What is Causing this Pain in My Back?
It can result from injury, activity and some medical conditions. Back pain can affect people of any age, for different reasons. As people get older, the chance of developing lower back pain increases, due to factors such as previous occupation and degenerative disk disease.
Lower back pain may be linked to the bony lumbar spine, discs between the vertebrae, ligaments around the spine and discs, spinal cord and nerves, lower back muscles, abdominal and pelvic internal organs, and the skin around the lumbar area.
Pain in the upper back may be due to disorders of the aorta, tumors in the chest, and spine inflammation.
The human back is composed of a complex structure of muscles, ligaments, tendons, disks, and bones, which work together to support the body and enable us to move around.
The segments of the spine are cushioned with cartilage-like pads called disks.
Problems with any of these components can lead to back pain. In some cases of back pain, its cause remains unclear.
Damage can result from strain, medical conditions, and poor posture, among others.
Back pain commonly stems from strain, tension, or injury. Frequent causes of back pain are:
- strained muscles or ligaments
- a muscle spasm
- muscle tension
- damaged disks
- injuries, fractures, or falls
Activities that can lead to strains or spasms include:
- lifting something improperly
- lifting something that is too heavy
- making an abrupt and awkward movement
A number of structural problems may also result in back pain.
- Ruptured disks: Each vertebra in the spine is cushioned by disks. If the disk ruptures there will be more pressure on a nerve, resulting in back pain.
- Bulging disks: In much the same way as ruptured disks, a bulging disk can result in more pressure on a nerve.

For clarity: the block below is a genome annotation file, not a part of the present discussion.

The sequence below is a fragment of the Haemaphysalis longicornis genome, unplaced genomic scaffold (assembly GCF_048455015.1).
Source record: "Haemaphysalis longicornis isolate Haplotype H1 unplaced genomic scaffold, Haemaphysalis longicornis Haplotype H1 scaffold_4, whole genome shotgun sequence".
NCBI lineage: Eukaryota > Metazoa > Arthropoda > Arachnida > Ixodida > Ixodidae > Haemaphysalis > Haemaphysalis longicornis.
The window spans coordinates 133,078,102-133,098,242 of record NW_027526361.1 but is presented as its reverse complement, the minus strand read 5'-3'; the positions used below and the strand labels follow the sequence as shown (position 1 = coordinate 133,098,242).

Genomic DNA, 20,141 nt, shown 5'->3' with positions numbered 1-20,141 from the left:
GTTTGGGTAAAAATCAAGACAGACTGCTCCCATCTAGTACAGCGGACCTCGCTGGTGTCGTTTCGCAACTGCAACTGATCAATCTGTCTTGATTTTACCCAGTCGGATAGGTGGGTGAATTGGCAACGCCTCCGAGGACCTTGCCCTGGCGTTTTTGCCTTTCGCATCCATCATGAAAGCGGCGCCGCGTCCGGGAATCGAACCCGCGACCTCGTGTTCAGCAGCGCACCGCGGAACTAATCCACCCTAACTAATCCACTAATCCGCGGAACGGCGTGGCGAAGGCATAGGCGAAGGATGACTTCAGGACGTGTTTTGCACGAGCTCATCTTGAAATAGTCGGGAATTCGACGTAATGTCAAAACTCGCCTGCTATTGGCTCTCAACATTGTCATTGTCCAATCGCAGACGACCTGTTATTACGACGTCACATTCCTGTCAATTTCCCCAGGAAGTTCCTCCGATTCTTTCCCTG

- Sciatica: A sharp and shooting pain travels through the buttock and down the back of the leg, caused by a bulging or herniated disk pressing on a nerve.
- Arthritis: Osteoarthritis can cause problems with the joints in the hips, lower back, and other places. In some cases, the space around the spinal cord narrows. This is known as spinal stenosis.
- Abnormal curvature of the spine: If the spine curves in an unusual way, back pain can result. An example is scoliosis, in which the spine curves to the side.
- Osteoporosis: Bones, including the vertebrae of the spine, become brittle and porous, making compression fractures more likely.
- Kidney problems: Kidney stones or kidney infection can cause back pain.
Movement and posture
Back pain can also result from some everyday activities or poor posture.
- coughing or sneezing
- muscle tension
- bending awkwardly or for long periods
- pushing, pulling, lifting, or carrying something
- standing or sitting for long periods
- straining the neck forward, such as when driving or using a computer
- long driving sessions without a break, even when not hunched
- sleeping on a mattress that does not support the body and keep the spine straight
Some medical conditions can lead to back pain.
- Cauda equina syndrome:The cauda equine is a bundle of spinal nerve roots that arise from the lower end of the spinal cord. Symptoms include a dull pain in the lower back and upper buttocks, as well as numbness in the buttocks, genitalia, and thighs. There are sometimes bowel and bladder function disturbances.
- Cancer of the spine:A tumor on the spine may press against a nerve, resulting in back pain.
- Infection of the spine:A fever and a tender, warm area on the back could be due to an infection of the spine.
- Other infections:Pelvic inflammatory disease, bladder, or kidney infections may also lead to back pain.
- Sleep disorders:Individuals with sleep disorders are more likely to experience back pain, compared with others.
- Shingles:An infection that can affect the nerves may lead to back pain. This depends on which nerves are affected.